Governor Wolf and Attorney General Shapiro accepted this judgment and declined to appeal—an increasingly common tactic by state and federal governments that want the courts to void laws they don't like. President Trump was not a party to the case at all, so he couldn't appeal it.
However, the Pennsylvania state legislature, controlled by Republicans and in session since Monday the 16th, intervened. They appealed the case to the U.S. Supreme Court.
Biden's lawyers insisted this was irregular and unlawful; the Pennsylvania legislature had no authority (or, in legal terms, "standing") to get involved in a case between a presidential candidate and the governor. The U.S. Supreme Court apparently disagreed. Or perhaps, given the stakes, the justices just didn't care: every justice has been known to manipulate "standing" doctrine for political reasons—both in order to get cases into the courtroom and to keep other cases out. Chief Justice Roberts has been particularly aggressive about curating the Court's docket in order to protect what he views as the legitimacy of the American system of government. Roberts may have believed the need to conclude this case quickly outweighed any concerns about which particular legal motions had been filed by who. Or perhaps Roberts didn't want to grant the appeal, but was overruled. Either way, SCOTUS took the case.
The Trump campaign and its allies in the Pennsylvania Legislature sought an order by the U.S. Supreme Court to immediately block Boockvar's preparations for the revote. Just as they had argued days earlier, and just as Gov. George W. Bush had argued in 2000, Trump's lawyers told the U.S. Supreme Court that the revote was being held on specious grounds that cast grave doubt (without justification) not only on the legitimacy of President-Elect Trump, but on the legitimacy of Pennsylvanian and American democracy themselves. However, unlike in 2000 (when the Supremes granted a similar request 5-4), the Court refused to stop the revote preparations through a temporary injunction. The decision on the revote would not be made until after the case was heard. The Court issued a per curiam opinion with no official dissents, but there were rumors that Justices Roberts and Gorsuch had insisted on holding a hearing before making any irrevocable decisions.
Briefs were due November 25th, oral arguments to be held the 26th, and a ruling presumably handed down the 27th—with not even a full day to spare before the Pennsylvania revote was scheduled to begin.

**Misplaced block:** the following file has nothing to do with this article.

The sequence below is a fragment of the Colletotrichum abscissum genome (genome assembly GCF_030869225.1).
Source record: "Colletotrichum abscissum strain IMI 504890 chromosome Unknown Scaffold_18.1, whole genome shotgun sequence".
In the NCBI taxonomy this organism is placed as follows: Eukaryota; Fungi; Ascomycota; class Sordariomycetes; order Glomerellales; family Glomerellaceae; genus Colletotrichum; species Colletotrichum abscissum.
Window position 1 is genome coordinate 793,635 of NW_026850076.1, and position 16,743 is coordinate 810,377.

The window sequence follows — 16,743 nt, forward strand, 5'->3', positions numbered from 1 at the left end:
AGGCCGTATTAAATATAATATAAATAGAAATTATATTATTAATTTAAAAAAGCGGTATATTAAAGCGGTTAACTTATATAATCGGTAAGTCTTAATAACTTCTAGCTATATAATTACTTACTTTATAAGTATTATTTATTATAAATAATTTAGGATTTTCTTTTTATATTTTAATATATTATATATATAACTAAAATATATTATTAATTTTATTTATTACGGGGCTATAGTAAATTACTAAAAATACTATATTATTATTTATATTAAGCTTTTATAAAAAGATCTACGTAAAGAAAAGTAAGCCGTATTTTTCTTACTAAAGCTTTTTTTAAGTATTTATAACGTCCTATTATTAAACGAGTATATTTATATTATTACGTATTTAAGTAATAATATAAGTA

On Thursday, November 26th, Pennsylvania completed its original recount of the November 3rd election and began sending final certified county-level results to Secretary Boockvar. Her office called no attention to this, because the state Supreme Court had voided the November 3rd election. Besides, they were now just two days from a presumed revote. But Trump supporters in the press picked up on the recount results, and trumpeted from the rooftops that Pennsylvania had held a vote, had a full and fair recount, and now had certified results: Donald J. Trump had won the state and its electors by a margin of 2,354 votes.
Far more attention, however, was focused on the U.S. Supreme Court, where star lawyers Paul Clement (for Trump) and Donald Verilli (for Biden) were facing off in the oral argument of the century.
You pretty much know how this argument goes, by this point. Verilli claimed that the election had been irrevocably tainted by Russian interference; Clement argued that the interference hadn't been proved, wouldn't taint the election if it had, and, even if the election were tainted, there were other remedies available.
Outside the Supreme Court, the largest crowd in the history of Supreme Court cases gathered to protest. Because the Supreme Court is in Washington D.C., which voted 88% Biden vs. 6% Trump, and there had been little time to organize out-of-state protesters, Trump supporters at the gates were vastly outnumbered, but Capitol Police granted them a prime place for their protest. Mainstream media later reported that, despite the cordons, there had been "scuffles between the opposing camps," especially those coming and going to the protest. Right-wing media reported that four Trump supporters ended up in the hospital. Left-wing media reported that the Trump supporters in the hospital were greatly exaggerating the extent of their injuries. It was a pattern we'd seen before (for instance, the 2018 attacks by Portland's unusually violent antifa outfit, or the 2017 murder of Heather Heyer in Charlottesville), but never at a protest in the nation's capitol with so many policemen on guard.
Reports of vandalism were bubbling away nationally. There's some reports of vandalism practically every day in politics, if you know where to look, and it's easy to exaggerate their importance. Yet I couldn't help feeling that the vandalism reports were well above the norm. I tried to chalk it up to media hysteria giving vandalism more attention than usual, but they were getting harder to dismiss. Vandalism focused mainly on Trump supporters in cities and Biden supporters in rural areas, but affected others in-between. Stacey Abrams, a black Georgia politician involved in Democratic "voter protection" efforts, awoke to a burning cross on her lawn in DeKalb County.
On Friday, November 27th, at 9:00 AM, the Supreme Court issued its ruling.
Trump won the case. The decision was 5-4, with Roberts, Gorsuch, Kavanaugh, Alito, and Thomas outvoting Breyer, Ginsburg, Kagan, and Sotomayor.
Party line. Again.